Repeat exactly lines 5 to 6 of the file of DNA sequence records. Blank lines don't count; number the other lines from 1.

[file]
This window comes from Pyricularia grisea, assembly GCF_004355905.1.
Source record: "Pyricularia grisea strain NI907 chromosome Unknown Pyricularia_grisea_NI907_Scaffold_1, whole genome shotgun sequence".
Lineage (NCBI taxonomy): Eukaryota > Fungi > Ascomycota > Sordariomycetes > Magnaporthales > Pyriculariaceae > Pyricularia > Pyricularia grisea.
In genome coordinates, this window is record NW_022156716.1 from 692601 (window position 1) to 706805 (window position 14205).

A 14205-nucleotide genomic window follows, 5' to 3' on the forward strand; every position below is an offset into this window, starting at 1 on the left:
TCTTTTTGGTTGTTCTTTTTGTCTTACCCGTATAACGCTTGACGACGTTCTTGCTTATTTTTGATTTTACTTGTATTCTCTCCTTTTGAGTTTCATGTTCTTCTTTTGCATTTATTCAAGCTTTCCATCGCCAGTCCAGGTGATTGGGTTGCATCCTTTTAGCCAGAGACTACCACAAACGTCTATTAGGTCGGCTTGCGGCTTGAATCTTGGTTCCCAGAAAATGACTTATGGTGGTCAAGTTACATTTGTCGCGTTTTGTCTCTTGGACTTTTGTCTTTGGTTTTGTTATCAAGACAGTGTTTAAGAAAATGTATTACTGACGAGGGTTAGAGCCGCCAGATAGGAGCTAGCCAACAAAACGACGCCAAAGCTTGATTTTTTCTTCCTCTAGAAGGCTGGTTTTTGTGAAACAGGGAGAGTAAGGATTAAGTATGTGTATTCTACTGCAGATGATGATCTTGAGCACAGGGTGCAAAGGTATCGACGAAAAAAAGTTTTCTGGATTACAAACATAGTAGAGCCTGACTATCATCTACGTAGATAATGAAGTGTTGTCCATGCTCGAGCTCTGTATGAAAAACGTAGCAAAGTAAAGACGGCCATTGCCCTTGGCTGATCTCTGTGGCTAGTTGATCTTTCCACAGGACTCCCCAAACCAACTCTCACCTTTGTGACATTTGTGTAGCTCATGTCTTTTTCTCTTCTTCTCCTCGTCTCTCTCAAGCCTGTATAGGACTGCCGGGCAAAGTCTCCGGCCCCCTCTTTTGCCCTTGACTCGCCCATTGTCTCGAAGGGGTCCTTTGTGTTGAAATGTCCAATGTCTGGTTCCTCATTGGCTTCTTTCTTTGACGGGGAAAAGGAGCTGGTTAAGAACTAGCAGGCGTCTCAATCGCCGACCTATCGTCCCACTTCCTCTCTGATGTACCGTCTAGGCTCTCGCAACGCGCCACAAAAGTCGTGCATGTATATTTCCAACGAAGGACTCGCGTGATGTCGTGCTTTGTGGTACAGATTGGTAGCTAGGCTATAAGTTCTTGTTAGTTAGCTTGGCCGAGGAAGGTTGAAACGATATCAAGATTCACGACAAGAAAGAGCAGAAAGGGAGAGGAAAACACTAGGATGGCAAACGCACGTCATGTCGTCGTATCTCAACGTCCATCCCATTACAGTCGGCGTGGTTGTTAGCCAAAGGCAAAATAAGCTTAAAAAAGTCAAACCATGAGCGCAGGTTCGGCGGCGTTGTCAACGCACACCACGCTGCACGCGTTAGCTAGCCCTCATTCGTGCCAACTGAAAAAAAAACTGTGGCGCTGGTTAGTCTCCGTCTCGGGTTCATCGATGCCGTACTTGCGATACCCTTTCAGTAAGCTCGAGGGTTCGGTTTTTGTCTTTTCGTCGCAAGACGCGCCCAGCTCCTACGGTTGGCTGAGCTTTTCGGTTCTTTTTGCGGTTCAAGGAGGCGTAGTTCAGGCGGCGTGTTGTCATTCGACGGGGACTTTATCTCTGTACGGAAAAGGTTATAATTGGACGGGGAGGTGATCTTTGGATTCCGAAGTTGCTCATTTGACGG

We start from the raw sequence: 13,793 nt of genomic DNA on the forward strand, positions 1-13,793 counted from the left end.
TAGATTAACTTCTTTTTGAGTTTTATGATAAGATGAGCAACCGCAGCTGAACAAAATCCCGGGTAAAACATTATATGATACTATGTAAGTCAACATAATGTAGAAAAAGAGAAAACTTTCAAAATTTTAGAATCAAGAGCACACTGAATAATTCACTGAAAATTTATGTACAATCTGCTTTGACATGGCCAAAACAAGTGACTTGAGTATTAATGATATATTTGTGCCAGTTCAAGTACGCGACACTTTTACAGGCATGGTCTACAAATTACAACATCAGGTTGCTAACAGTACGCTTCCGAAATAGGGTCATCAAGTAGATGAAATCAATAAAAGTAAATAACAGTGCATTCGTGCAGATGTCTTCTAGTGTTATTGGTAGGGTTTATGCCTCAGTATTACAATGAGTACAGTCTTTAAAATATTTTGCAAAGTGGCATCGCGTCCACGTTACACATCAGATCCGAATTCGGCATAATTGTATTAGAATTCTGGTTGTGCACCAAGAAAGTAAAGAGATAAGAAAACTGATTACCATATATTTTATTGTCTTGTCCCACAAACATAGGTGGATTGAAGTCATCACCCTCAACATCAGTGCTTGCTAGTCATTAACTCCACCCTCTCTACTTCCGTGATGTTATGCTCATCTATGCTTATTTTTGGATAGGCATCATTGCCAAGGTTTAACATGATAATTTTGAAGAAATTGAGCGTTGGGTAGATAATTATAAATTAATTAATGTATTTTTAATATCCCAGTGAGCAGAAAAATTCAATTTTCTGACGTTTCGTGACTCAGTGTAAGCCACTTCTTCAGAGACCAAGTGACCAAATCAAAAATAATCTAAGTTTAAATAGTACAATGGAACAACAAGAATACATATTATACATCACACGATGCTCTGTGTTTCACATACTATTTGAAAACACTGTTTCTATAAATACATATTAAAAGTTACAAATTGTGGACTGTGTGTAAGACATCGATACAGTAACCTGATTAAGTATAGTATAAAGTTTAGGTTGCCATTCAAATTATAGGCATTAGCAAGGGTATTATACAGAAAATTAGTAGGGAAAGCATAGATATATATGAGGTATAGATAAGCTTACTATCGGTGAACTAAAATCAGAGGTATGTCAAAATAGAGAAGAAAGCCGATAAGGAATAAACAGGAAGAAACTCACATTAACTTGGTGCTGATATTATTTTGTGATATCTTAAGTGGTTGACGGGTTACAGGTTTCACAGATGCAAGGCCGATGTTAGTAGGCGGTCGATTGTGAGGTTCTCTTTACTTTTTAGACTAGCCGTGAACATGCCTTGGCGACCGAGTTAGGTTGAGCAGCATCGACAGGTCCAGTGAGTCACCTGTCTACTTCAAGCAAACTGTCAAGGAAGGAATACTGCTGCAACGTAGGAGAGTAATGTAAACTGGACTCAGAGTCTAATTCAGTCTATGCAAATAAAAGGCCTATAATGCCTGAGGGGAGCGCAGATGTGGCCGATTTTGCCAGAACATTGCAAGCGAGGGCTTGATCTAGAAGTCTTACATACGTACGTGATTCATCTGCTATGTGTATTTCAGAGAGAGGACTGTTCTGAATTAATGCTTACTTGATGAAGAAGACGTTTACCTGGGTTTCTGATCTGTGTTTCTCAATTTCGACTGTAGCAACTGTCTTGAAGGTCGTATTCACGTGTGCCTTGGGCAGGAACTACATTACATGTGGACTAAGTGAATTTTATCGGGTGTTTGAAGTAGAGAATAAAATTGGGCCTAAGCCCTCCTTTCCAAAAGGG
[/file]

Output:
A 14205-nucleotide genomic window follows, 5' to 3' on the forward strand; every position below is an offset into this window, starting at 1 on the left:
TCTTTTTGGTTGTTCTTTTTGTCTTACCCGTATAACGCTTGACGACGTTCTTGCTTATTTTTGATTTTACTTGTATTCTCTCCTTTTGAGTTTCATGTTCTTCTTTTGCATTTATTCAAGCTTTCCATCGCCAGTCCAGGTGATTGGGTTGCATCCTTTTAGCCAGAGACTACCACAAACGTCTATTAGGTCGGCTTGCGGCTTGAATCTTGGTTCCCAGAAAATGACTTATGGTGGTCAAGTTACATTTGTCGCGTTTTGTCTCTTGGACTTTTGTCTTTGGTTTTGTTATCAAGACAGTGTTTAAGAAAATGTATTACTGACGAGGGTTAGAGCCGCCAGATAGGAGCTAGCCAACAAAACGACGCCAAAGCTTGATTTTTTCTTCCTCTAGAAGGCTGGTTTTTGTGAAACAGGGAGAGTAAGGATTAAGTATGTGTATTCTACTGCAGATGATGATCTTGAGCACAGGGTGCAAAGGTATCGACGAAAAAAAGTTTTCTGGATTACAAACATAGTAGAGCCTGACTATCATCTACGTAGATAATGAAGTGTTGTCCATGCTCGAGCTCTGTATGAAAAACGTAGCAAAGTAAAGACGGCCATTGCCCTTGGCTGATCTCTGTGGCTAGTTGATCTTTCCACAGGACTCCCCAAACCAACTCTCACCTTTGTGACATTTGTGTAGCTCATGTCTTTTTCTCTTCTTCTCCTCGTCTCTCTCAAGCCTGTATAGGACTGCCGGGCAAAGTCTCCGGCCCCCTCTTTTGCCCTTGACTCGCCCATTGTCTCGAAGGGGTCCTTTGTGTTGAAATGTCCAATGTCTGGTTCCTCATTGGCTTCTTTCTTTGACGGGGAAAAGGAGCTGGTTAAGAACTAGCAGGCGTCTCAATCGCCGACCTATCGTCCCACTTCCTCTCTGATGTACCGTCTAGGCTCTCGCAACGCGCCACAAAAGTCGTGCATGTATATTTCCAACGAAGGACTCGCGTGATGTCGTGCTTTGTGGTACAGATTGGTAGCTAGGCTATAAGTTCTTGTTAGTTAGCTTGGCCGAGGAAGGTTGAAACGATATCAAGATTCACGACAAGAAAGAGCAGAAAGGGAGAGGAAAACACTAGGATGGCAAACGCACGTCATGTCGTCGTATCTCAACGTCCATCCCATTACAGTCGGCGTGGTTGTTAGCCAAAGGCAAAATAAGCTTAAAAAAGTCAAACCATGAGCGCAGGTTCGGCGGCGTTGTCAACGCACACCACGCTGCACGCGTTAGCTAGCCCTCATTCGTGCCAACTGAAAAAAAAACTGTGGCGCTGGTTAGTCTCCGTCTCGGGTTCATCGATGCCGTACTTGCGATACCCTTTCAGTAAGCTCGAGGGTTCGGTTTTTGTCTTTTCGTCGCAAGACGCGCCCAGCTCCTACGGTTGGCTGAGCTTTTCGGTTCTTTTTGCGGTTCAAGGAGGCGTAGTTCAGGCGGCGTGTTGTCATTCGACGGGGACTTTATCTCTGTACGGAAAAGGTTATAATTGGACGGGGAGGTGATCTTTGGATTCCGAAGTTGCTCATTTGACGG